Lastly, the Voyager Air can be used as a streaming server. Since firmware version 1.2.7, it offers DLNA and AirPlay support, allowing you to play multimedia files on compatible TVs, Blu-ray players, game consoles, and media clients. You can even view PDF files. While the Voyager Air's wireless transfer rate of 4.1 MB/s doesn’t set any records, we didn’t encounter stuttering during our HD video tests. Expect up to seven or so hours of streaming playback from the drive's 6400 mAh battery. The battery can't be charged through USB, though. You'll need to plug into the wall or use the bundled car adapter.

  • blackmagnum
    All these devices are undeniably beneficial but their functions already built into modern smart phones and tablets so they are somewhat redundant.
  • Snipergod87
    I have never seen the point of these devices.
  • wffurr
    I don't get the point of using them as a wifi hotspot when connected to wired ethernet. I haven't had access to a wired network without a wifi access point at any point in the last ten years.

    I can see the utility of the wifi hardware for peer-to-peer connections ala AirDrop, but I didn't see that mentioned as a feature on these.
  • Bernie Fresh
    As an owner of a non-reviewed Adata Dashdrive Air ae800, and avid adult film collector. I think of this these products as the modern version of the closet "shoebox". Have something to hide, but still want to use? company computer? wife's laptop? Just a quick flick of the wrist...and youve got access to all those warm fuzzy ish feelings.
    Buy the 500gb models and wash your hands.
  • Traciatim
    Where's the iUSBPort and iUSBport Mini in this test?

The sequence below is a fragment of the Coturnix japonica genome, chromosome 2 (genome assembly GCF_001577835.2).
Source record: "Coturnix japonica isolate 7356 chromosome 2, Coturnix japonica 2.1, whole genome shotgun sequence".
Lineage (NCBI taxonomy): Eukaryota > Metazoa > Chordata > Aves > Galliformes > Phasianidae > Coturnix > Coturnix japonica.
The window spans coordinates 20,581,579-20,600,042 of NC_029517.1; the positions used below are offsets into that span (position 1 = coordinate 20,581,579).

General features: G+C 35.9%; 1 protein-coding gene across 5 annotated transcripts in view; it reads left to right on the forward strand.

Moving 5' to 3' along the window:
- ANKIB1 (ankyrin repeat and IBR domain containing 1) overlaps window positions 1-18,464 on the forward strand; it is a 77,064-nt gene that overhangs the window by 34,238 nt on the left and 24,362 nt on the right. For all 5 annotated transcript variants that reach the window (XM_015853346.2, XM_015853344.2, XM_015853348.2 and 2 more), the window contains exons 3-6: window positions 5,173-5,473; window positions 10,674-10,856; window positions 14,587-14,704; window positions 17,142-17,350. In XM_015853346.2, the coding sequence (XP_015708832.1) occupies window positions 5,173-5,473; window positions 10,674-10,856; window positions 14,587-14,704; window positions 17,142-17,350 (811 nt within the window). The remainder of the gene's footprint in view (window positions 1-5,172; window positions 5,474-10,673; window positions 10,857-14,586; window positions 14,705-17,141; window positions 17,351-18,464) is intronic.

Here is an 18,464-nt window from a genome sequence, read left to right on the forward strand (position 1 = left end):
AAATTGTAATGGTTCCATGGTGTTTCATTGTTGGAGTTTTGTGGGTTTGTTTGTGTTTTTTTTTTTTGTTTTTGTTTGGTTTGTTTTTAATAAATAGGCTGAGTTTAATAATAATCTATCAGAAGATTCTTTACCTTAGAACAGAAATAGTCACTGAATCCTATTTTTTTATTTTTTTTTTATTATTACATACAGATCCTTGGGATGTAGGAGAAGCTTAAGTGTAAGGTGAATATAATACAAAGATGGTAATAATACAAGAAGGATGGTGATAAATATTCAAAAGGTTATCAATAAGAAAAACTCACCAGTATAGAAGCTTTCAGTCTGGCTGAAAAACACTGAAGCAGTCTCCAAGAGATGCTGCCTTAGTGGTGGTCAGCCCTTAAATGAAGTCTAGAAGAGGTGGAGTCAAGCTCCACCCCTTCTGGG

• PEJUman
    i have the kingston mobilelite, and it's nice device for portable movie hub, with 2 toddlers: 2 ipads, 1 iphone and 2 androids, it simplify my uploading/downloading requirements. Instead of uploading the same file to 5 devices, and wasting 5x the storage by storing the file in each device, I simply upload it to the 64GB SD card.

    very useful for in the car/when traveling, each devices connects automatically, the kids even learned how to find & navigate the apps on their own.

    Then I simply take the device with me when get to the destination (i.e. mall/park/etc), and they can resume watching while eating lunch, resting, etc.

    I think these are aimed at multi-user families.
  • Pyree
    13161818 said:
    I have never seen the point of these devices.

    I have a NextAV D100 wifi drive (not reviewed here). I can tell you it is quite handy when you travel. 1. The battery can charge your phone. 2. You can carry a lot of movies and music so you can watch and listen for long trip. 3. Backup photos and videos. The drive I have has a SD card slot and a USB port. The storage of the drive is provided by the SD card you slot into the wifi device. The USB port is where you plug in to charge your phone and where you can plug a HDD so you can backup things from the SD card from your camera or camcorder into a HDD.
  • rwinches
    These devices are good if you have a phone or tablet or MS surface that has no SD slot.
  • rbagany
    @ Bernie Fresh: dude, TMI... "avid adult film collector", "flick of the wrist", "wash your hands"